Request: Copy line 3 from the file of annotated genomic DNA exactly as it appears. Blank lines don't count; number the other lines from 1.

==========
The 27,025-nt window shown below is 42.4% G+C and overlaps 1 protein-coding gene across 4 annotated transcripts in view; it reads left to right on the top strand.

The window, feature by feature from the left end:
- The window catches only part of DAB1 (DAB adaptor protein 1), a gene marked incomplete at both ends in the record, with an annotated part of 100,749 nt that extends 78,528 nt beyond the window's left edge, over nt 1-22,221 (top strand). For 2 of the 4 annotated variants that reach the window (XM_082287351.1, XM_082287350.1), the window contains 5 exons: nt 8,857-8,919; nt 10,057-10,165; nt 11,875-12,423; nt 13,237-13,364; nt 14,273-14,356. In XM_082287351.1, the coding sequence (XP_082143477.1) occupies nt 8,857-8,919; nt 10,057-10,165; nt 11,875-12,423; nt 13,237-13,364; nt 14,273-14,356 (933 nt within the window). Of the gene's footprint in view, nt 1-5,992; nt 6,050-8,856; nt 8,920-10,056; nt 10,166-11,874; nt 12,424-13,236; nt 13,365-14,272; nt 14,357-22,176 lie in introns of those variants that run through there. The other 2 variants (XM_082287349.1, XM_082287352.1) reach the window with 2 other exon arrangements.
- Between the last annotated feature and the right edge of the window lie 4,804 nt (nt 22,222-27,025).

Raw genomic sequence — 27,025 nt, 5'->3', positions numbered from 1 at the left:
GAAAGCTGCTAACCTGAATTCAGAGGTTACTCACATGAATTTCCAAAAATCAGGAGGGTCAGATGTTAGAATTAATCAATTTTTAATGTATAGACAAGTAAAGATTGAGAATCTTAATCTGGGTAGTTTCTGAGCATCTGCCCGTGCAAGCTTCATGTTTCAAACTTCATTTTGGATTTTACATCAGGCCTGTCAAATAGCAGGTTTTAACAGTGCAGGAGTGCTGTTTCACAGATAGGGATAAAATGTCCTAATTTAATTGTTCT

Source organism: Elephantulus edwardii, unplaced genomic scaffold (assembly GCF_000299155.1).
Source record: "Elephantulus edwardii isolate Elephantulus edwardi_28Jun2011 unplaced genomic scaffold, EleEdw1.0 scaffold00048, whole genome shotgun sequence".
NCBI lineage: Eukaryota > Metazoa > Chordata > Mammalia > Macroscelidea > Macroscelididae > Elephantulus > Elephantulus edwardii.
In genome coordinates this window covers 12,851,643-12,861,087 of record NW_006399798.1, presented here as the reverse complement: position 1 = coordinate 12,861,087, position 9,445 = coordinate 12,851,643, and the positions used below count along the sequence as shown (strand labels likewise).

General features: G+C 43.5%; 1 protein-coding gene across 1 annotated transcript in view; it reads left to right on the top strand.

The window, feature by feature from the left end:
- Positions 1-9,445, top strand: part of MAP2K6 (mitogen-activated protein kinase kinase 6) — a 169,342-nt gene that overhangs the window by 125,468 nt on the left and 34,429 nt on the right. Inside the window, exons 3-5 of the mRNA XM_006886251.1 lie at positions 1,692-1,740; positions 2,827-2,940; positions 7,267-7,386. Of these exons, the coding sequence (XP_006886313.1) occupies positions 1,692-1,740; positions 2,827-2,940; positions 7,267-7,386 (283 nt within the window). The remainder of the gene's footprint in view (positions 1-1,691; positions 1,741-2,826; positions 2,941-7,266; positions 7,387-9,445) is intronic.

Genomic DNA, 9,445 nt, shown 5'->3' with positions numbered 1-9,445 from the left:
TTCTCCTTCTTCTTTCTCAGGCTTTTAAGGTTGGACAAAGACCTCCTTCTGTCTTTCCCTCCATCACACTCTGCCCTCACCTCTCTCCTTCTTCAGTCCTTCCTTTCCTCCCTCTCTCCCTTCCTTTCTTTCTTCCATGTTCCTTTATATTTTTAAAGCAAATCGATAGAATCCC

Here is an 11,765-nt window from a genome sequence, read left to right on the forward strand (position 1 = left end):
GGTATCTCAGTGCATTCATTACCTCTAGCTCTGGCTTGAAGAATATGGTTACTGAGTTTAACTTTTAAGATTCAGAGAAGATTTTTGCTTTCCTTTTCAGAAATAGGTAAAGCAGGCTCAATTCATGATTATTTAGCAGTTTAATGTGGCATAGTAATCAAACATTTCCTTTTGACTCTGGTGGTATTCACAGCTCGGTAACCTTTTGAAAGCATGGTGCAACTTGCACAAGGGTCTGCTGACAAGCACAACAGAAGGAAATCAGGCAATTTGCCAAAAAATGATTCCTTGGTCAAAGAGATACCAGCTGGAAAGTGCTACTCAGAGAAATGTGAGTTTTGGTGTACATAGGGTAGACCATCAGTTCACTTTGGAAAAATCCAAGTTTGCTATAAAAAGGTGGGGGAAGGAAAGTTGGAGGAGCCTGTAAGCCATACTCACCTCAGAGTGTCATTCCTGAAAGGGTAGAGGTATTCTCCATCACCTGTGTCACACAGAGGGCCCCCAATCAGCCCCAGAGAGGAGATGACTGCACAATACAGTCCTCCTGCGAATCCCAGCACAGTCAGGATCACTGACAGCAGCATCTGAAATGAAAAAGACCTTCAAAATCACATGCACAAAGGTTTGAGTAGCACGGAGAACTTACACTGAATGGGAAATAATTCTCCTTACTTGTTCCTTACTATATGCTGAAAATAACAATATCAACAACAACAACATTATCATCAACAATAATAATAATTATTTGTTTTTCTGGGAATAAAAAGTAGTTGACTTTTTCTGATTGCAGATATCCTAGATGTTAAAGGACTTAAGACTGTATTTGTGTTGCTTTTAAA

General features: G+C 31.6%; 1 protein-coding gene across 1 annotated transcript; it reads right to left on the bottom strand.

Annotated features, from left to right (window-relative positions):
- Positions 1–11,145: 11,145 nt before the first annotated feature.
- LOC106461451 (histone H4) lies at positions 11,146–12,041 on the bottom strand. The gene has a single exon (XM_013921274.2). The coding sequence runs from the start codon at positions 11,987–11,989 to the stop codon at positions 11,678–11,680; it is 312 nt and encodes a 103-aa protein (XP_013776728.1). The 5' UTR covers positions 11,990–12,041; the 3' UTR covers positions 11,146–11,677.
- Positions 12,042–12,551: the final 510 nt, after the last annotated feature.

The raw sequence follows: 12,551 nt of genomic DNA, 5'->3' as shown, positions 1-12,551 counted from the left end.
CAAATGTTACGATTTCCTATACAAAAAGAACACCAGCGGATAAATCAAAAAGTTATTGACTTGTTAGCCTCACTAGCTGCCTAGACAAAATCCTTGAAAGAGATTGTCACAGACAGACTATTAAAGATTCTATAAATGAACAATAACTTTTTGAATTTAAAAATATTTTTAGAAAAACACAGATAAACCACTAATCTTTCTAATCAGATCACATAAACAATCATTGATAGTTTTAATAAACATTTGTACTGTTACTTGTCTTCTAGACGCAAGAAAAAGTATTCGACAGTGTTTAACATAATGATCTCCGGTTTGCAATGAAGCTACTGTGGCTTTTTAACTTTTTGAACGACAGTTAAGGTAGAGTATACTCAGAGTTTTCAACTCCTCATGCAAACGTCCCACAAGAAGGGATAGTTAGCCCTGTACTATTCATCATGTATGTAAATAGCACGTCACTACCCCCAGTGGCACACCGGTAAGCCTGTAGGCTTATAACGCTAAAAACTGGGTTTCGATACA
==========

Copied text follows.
- The window catches only part of DAB1 (DAB adaptor protein 1), a gene marked incomplete at both ends in the record, with an annotated part of 100,749 nt that extends 78,528 nt beyond the window's left edge, over nt 1-22,221 (top strand). For 2 of the 4 annotated variants that reach the window (XM_082287351.1, XM_082287350.1), the window contains 5 exons: nt 8,857-8,919; nt 10,057-10,165; nt 11,875-12,423; nt 13,237-13,364; nt 14,273-14,356. In XM_082287351.1, the coding sequence (XP_082143477.1) occupies nt 8,857-8,919; nt 10,057-10,165; nt 11,875-12,423; nt 13,237-13,364; nt 14,273-14,356 (933 nt within the window). Of the gene's footprint in view, nt 1-5,992; nt 6,050-8,856; nt 8,920-10,056; nt 10,166-11,874; nt 12,424-13,236; nt 13,365-14,272; nt 14,357-22,176 lie in introns of those variants that run through there. The other 2 variants (XM_082287349.1, XM_082287352.1) reach the window with 2 other exon arrangements.